Chiefs' general manager Brett Veach on NFL Draft after first round: "We feel pretty good where our board is"
Just for fun, I repeat, fun, here’s a second-round projection for the 2018 NFL Draft, which starts at 6 p.m. Friday on ESPN and NFL Network.
33. Cleveland Browns: OT Connor Williams, Texas
Former Chiefs general manager John Dorsey will hold an auction for this pick, but in the event he stays put, I think he could go for an athletic left tackle like Williams to inherit Joe Thomas’ old spot.
34. New York Giants: C James Daniels, Iowa
The Giants let their starting center leave in free agency and Daniels is a terrific long-term replacement with plenty of room to grow.
35. Cleveland Browns: RB Nick Chubb, Georgia
I could see Dorsey swinging for Chubb, a good tester with lots of production in the SEC who could team up with Duke Johnson to make a formidable tandem.
36. Indianapolis Colts: OLB Harold Landry, Boston College
If Landry’s medicals check out, he’s a steal here. Will add some young juice to an edge rush that desperately needs it.
37. Indianapolis Colts: RB Ronald Jones II, Southern California
If Chris Ballard comes away with both these guys, plus Quenton Nelson, this draft is a win already.
38. Tampa Bay Buccaneers: S Justin Reid, Stanford
If the Bucs don’t go with a running back (maybe Kerryon Johnson or Derius Guice?), a playmaking safety would do the trick.
39. Chicago Bears: OG Will Hernandez, Texas El-Paso
Hernandez is a dominant run blocker who would give the Bears some much-needed attitude up front.
40. Denver Broncos: CB Josh Jackson, Iowa
The Broncos traded Aqib Talib, but Jackson is a long athlete with ball production who could help replace him.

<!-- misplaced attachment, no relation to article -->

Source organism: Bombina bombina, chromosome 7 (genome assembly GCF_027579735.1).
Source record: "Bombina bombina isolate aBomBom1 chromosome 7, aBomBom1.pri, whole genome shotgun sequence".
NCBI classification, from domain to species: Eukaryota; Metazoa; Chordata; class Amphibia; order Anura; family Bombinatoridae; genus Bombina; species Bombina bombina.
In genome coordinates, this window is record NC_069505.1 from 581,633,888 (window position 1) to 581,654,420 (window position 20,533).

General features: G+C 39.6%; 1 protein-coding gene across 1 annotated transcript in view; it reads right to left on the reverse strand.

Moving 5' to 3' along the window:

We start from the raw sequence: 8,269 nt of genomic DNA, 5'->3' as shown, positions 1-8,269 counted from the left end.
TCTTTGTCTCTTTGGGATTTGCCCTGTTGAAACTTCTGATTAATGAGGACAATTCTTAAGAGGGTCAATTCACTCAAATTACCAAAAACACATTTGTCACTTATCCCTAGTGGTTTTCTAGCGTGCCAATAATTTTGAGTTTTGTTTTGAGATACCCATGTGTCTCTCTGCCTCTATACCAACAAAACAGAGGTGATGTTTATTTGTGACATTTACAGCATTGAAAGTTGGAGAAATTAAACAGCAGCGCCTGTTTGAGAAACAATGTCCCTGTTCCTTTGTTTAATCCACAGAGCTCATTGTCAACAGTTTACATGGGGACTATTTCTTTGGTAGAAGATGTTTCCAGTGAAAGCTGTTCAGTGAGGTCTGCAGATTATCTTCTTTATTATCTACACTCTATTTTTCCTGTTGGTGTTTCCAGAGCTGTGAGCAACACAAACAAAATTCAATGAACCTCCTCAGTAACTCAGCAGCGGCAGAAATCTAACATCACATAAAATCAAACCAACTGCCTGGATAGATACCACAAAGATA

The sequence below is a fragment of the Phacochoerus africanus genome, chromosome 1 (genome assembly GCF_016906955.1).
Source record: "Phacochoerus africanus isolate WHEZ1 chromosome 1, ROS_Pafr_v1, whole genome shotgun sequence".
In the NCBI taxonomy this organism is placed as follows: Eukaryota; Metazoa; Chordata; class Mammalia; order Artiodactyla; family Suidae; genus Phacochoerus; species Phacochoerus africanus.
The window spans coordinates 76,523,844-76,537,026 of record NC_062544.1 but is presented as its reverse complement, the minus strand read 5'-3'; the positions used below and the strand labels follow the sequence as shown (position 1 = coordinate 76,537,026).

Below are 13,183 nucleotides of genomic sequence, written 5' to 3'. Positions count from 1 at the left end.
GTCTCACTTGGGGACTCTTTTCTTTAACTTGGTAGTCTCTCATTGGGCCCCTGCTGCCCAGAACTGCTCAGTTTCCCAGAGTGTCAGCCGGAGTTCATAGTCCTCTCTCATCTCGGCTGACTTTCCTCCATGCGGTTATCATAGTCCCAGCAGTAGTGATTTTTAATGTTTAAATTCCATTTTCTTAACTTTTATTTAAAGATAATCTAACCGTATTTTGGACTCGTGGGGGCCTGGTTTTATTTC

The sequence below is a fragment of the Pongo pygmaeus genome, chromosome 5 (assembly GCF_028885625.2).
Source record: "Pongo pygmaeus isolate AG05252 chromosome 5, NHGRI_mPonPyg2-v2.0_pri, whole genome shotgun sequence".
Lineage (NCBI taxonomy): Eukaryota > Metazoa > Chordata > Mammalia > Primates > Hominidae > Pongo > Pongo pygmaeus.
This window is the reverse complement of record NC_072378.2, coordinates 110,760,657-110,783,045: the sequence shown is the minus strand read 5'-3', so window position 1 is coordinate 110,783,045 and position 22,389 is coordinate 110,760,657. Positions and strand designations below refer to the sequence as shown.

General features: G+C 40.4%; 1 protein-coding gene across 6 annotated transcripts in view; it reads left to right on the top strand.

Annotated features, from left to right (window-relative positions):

41. Oakland Raiders: CB Isaiah Oliver, Colorado
The Raiders could use some help at corner, and Oliver is a gifted press cover man.
42. Miami Dolphins: TE Dallas Goedert, South Dakota State
The Dolphins could go with a quarterback or defensive lineman here, but their tight end position is a monster question mark and Goedert (6-5, 256) brings more bulk to the position than my guy Mike Gesicki of Penn State.
43. New England Patriots: QB Mason Rudolph, Oklahoma State
This might be a spot the Chiefs can climb to if there’s someone they really like still left on the board. The Patriots better prepare for life with Brady, hence Rudolph.
44. Washington: OT/OG Tyrell Crosby, Oregon
Washington’s number one priority needs to be protecting Alex Smith and establishing a strong ground game. Crosby, a nasty run blocker, will ensure that comes to fruition.
45. Green Bay Packers: WR Courtland Sutton, Southern Methodist
The Packers dealt away Jordy Nelson so they could ensure they maintain a strong receiving trio by drafting Sutton, who is big and athletic.
46. Cincinnati Bengals: WR Christian Kirk, Texas A&M
Kirk has the tools to step in and become one of the league’s best slot receivers.
47. Arizona Cardinals: CB Carlton Davis, Auburn
This could be another spot the Chiefs move up to if the board moves this way. Davis is the kind of big, physical corner they’ve tended to like.
48. Los Angeles Chargers: OT Brian O’Neill, Pittsburgh
Would really love this pick for the Chargers. O’Neill is a big, athletic dude who could one day handle some of the pass-rush beasts in this division who rush off the right side.
49. Indianapolis Colts: WR D.J. Chark, Louisiana State